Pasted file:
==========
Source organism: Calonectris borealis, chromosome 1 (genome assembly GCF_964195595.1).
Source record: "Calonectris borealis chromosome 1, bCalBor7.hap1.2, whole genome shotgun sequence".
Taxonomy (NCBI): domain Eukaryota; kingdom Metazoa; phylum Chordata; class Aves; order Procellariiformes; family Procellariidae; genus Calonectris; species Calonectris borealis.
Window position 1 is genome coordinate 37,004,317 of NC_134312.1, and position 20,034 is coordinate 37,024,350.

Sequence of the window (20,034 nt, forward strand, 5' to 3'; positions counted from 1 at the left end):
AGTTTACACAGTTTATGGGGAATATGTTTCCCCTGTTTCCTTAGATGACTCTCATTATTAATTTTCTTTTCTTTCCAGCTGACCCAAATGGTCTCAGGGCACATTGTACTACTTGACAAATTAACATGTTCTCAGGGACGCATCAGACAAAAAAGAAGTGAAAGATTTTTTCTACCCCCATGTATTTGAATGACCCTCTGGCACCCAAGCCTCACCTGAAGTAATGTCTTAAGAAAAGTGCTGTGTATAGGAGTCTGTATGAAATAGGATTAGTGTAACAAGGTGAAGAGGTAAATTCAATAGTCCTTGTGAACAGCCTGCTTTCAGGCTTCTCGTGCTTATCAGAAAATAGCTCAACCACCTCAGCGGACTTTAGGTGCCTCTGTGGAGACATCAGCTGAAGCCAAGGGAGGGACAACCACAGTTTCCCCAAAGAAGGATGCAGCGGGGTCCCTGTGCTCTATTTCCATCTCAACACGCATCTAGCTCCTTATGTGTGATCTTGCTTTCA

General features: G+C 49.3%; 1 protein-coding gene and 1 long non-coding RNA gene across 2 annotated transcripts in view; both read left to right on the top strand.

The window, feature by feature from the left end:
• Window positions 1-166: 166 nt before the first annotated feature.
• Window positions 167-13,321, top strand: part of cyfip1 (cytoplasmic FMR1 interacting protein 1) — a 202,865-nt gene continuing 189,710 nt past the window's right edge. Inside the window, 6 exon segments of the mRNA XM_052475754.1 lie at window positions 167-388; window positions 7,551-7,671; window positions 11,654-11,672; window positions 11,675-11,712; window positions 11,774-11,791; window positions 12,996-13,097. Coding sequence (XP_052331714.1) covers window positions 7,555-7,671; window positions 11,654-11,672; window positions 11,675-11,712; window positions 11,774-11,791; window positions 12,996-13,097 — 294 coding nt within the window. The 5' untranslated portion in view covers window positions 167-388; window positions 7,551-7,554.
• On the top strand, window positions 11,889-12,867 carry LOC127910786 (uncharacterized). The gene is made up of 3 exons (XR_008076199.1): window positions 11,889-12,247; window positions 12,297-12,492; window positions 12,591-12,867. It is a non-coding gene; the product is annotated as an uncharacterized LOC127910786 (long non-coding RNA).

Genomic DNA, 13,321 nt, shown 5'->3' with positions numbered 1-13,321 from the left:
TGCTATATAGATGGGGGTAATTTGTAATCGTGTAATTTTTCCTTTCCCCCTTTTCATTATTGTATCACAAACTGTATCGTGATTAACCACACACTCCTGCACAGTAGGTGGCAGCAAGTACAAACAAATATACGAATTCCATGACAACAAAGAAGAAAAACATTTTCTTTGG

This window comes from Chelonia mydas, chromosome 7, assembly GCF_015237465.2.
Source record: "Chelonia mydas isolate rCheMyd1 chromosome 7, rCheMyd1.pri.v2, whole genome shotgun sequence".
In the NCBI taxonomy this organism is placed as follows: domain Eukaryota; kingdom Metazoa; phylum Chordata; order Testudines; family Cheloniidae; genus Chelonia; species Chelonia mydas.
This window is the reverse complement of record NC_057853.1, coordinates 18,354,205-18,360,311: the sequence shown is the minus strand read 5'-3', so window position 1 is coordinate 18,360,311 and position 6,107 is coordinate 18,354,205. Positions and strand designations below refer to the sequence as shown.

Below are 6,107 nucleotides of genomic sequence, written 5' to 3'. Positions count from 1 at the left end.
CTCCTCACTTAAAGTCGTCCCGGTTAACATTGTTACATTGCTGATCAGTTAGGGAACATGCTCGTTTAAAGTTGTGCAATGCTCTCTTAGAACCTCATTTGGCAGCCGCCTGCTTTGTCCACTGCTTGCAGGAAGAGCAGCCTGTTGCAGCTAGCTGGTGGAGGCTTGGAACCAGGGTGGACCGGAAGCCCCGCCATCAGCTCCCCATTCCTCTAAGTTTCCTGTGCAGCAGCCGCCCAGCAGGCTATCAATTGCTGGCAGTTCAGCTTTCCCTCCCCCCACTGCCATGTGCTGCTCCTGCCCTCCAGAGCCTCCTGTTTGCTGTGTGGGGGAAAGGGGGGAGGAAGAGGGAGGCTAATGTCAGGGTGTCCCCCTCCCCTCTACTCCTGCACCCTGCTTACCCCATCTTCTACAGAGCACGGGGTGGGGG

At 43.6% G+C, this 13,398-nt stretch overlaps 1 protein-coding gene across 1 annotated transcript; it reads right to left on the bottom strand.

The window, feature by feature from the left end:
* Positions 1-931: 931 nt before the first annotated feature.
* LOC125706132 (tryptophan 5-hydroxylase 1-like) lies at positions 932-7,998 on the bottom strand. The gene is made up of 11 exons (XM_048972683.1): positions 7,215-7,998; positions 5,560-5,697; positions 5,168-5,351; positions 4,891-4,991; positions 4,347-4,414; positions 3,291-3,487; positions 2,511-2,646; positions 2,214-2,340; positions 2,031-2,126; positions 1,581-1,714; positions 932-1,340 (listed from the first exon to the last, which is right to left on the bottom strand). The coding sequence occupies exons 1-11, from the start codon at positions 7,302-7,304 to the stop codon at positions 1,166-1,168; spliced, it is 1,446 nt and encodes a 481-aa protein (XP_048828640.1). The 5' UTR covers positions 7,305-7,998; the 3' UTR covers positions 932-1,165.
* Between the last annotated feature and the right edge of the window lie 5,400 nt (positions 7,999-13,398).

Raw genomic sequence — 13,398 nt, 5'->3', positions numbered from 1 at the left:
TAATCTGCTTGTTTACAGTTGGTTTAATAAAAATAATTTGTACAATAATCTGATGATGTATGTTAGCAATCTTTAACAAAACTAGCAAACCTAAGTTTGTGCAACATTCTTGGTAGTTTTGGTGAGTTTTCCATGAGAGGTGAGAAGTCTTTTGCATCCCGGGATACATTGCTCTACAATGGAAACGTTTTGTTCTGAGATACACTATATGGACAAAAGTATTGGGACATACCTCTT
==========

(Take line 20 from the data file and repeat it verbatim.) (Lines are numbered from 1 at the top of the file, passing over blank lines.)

At 43.6% G+C, this 13,398-nt stretch overlaps 1 protein-coding gene across 1 annotated transcript; it reads right to left on the bottom strand.